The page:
Molecular pathogenesis of long QT syndrome type 2

Jennifer L. Smith, Corey L. Anderson, Don E. Burgess, Claude S. Elayi, Craig T. January, Brian P. Delisle

Research output: Contribution to journalReview articlepeer-review

55 Citations (SciVal)

Abstract

The molecular mechanisms underlying congenital long QT syndrome (LQTS) are now beginning to be understood. New insights into the etiology and therapeutic strategies are emerging from heterologous expression studies of LQTS-linked mutant proteins, as well as inducible pluripotent stem cell derived cardiomyocytes (iPSC-CMs) from LQTS patients. This review focuses on the major molecular mechanism that underlies LQTS type 2 (LQT2). LQT2 is caused by loss of function (LOF) mutations in KCNH2 (also known as the human Ether-à-go-go-Related Gene or hERG). Most LQT2-linked mutations are missense mutations and functional studies suggest that ~90% of them disrupt the intracellular transport (trafficking) of KCNH2-encoded Kv11.1 proteins to the cell membrane. Trafficking deficient LQT2 mutations disrupt Kv11.1 protein folding and misfolded Kv11.1 proteins are retained in the endoplasmic reticulum (ER) until they are degraded in the ER associated degradation pathway (ERAD). This review focuses on the quality control mechanisms in the ER that contribute to the folding and ERAD of Kv11.1 proteins; the mechanism for ER export of Kv11.1 proteins in the secretory pathway; different subclasses of trafficking deficient LQT2 mutations; and strategies being developed to mitigate or correct trafficking deficient LQT2-related phenotypes.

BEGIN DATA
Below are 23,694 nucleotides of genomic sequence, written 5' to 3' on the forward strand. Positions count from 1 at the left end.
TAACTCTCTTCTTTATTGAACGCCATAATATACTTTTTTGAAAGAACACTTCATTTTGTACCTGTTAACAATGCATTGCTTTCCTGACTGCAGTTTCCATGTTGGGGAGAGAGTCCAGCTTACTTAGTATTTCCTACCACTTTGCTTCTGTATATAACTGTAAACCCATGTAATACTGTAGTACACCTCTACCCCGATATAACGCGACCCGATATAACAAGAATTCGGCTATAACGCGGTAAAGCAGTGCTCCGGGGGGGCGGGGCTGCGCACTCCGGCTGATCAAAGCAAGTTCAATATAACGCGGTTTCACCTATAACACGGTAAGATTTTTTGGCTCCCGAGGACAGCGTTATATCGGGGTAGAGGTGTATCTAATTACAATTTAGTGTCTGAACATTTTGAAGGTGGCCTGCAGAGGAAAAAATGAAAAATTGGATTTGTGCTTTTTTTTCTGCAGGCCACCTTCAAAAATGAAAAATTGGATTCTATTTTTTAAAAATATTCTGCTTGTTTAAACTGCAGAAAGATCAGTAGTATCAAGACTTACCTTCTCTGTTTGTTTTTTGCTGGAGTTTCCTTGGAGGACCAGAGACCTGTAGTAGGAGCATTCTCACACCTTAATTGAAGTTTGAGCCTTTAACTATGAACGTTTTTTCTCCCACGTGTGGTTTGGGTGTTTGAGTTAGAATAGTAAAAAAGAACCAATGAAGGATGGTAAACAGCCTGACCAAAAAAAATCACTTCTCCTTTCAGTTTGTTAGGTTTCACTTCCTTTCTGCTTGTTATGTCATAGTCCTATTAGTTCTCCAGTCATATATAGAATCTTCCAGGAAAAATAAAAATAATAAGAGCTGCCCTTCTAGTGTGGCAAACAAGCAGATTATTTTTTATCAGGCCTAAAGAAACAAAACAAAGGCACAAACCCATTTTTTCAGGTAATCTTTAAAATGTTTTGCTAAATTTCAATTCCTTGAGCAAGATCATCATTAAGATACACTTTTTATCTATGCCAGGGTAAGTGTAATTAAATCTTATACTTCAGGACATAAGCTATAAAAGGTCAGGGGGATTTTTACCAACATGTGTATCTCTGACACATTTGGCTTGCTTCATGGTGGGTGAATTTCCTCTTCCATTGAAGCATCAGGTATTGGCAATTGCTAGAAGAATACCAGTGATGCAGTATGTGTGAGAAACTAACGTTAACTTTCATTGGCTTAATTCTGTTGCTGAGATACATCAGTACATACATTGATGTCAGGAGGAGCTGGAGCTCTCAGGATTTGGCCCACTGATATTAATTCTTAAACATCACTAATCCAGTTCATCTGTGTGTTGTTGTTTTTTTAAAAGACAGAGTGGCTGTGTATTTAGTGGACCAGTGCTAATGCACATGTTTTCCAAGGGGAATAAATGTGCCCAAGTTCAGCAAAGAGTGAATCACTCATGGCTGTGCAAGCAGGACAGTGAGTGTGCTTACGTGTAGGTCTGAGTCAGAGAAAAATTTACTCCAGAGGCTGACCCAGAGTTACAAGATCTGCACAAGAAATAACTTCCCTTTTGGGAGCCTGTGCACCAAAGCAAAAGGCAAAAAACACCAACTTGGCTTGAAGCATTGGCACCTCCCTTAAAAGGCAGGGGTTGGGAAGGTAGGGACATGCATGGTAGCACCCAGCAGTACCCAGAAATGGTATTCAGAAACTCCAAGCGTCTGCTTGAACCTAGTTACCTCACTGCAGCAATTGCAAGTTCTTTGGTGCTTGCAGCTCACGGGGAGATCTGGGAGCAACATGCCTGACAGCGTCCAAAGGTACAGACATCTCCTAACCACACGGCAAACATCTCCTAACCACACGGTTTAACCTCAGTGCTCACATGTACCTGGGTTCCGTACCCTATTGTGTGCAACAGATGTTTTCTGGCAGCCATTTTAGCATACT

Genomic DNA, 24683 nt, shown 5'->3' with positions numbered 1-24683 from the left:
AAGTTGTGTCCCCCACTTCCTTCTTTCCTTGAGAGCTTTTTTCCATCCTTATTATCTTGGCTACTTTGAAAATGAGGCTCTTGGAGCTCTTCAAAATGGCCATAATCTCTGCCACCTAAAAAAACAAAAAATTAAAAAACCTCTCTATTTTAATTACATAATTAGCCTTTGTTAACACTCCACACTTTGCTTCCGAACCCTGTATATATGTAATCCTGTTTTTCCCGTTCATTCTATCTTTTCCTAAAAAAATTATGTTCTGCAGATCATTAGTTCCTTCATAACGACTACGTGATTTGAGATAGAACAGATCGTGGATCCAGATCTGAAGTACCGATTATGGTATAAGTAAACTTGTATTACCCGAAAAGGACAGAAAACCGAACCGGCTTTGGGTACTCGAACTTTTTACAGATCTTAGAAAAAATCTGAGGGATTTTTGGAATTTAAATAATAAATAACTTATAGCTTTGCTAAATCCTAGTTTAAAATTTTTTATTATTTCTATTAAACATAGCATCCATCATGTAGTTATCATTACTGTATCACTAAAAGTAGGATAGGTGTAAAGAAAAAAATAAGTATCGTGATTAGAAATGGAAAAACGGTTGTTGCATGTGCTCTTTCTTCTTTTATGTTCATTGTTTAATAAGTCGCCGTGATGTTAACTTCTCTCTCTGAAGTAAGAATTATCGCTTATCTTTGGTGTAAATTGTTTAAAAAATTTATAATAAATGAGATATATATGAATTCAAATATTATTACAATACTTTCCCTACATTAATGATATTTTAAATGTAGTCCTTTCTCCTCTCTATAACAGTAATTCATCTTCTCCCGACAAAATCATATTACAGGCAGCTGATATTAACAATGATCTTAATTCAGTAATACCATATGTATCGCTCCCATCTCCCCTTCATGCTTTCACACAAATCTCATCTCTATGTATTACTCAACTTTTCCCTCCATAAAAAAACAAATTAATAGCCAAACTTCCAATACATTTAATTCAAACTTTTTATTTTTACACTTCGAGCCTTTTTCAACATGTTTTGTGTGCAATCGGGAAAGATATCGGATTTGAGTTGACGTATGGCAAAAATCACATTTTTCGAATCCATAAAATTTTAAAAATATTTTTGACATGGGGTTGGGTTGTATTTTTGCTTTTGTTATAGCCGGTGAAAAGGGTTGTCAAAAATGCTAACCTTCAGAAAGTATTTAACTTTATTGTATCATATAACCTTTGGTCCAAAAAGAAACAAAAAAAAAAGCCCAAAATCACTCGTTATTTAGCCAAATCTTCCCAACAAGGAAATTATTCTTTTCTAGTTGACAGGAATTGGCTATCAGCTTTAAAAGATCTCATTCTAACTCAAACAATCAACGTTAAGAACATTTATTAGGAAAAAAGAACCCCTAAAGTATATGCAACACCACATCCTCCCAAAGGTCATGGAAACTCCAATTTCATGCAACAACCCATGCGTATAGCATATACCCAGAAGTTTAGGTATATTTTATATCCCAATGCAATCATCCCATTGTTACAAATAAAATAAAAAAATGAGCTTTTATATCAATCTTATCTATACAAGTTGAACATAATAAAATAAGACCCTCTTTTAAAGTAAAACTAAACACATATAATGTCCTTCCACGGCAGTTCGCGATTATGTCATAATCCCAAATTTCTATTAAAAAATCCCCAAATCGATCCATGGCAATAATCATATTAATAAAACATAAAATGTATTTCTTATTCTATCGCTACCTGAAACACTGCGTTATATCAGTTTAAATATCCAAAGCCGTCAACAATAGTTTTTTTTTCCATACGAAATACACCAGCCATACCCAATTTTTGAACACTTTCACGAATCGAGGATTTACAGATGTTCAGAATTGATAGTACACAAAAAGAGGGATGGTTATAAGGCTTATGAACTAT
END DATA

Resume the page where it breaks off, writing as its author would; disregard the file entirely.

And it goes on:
Original languageEnglish
Pages (from-to)373-380
Number of pages8
JournalJournal of Arrhythmia
Volume32
Issue number5
DOIs
StatePublished - Oct 1 2016

Bibliographical note

Funding Information:
BPD was supported by research funding from Gilead Scientific and Kentucky Science and Engineering Foundation ( KSEF-3139-RDE-017 ).

Publisher Copyright:
© 2016 The Authors

Keywords

  • Ion channel
  • KCNH2
  • Long QT syndrome
  • Trafficking
  • hERG

ASJC Scopus subject areas

  • Cardiology and Cardiovascular Medicine

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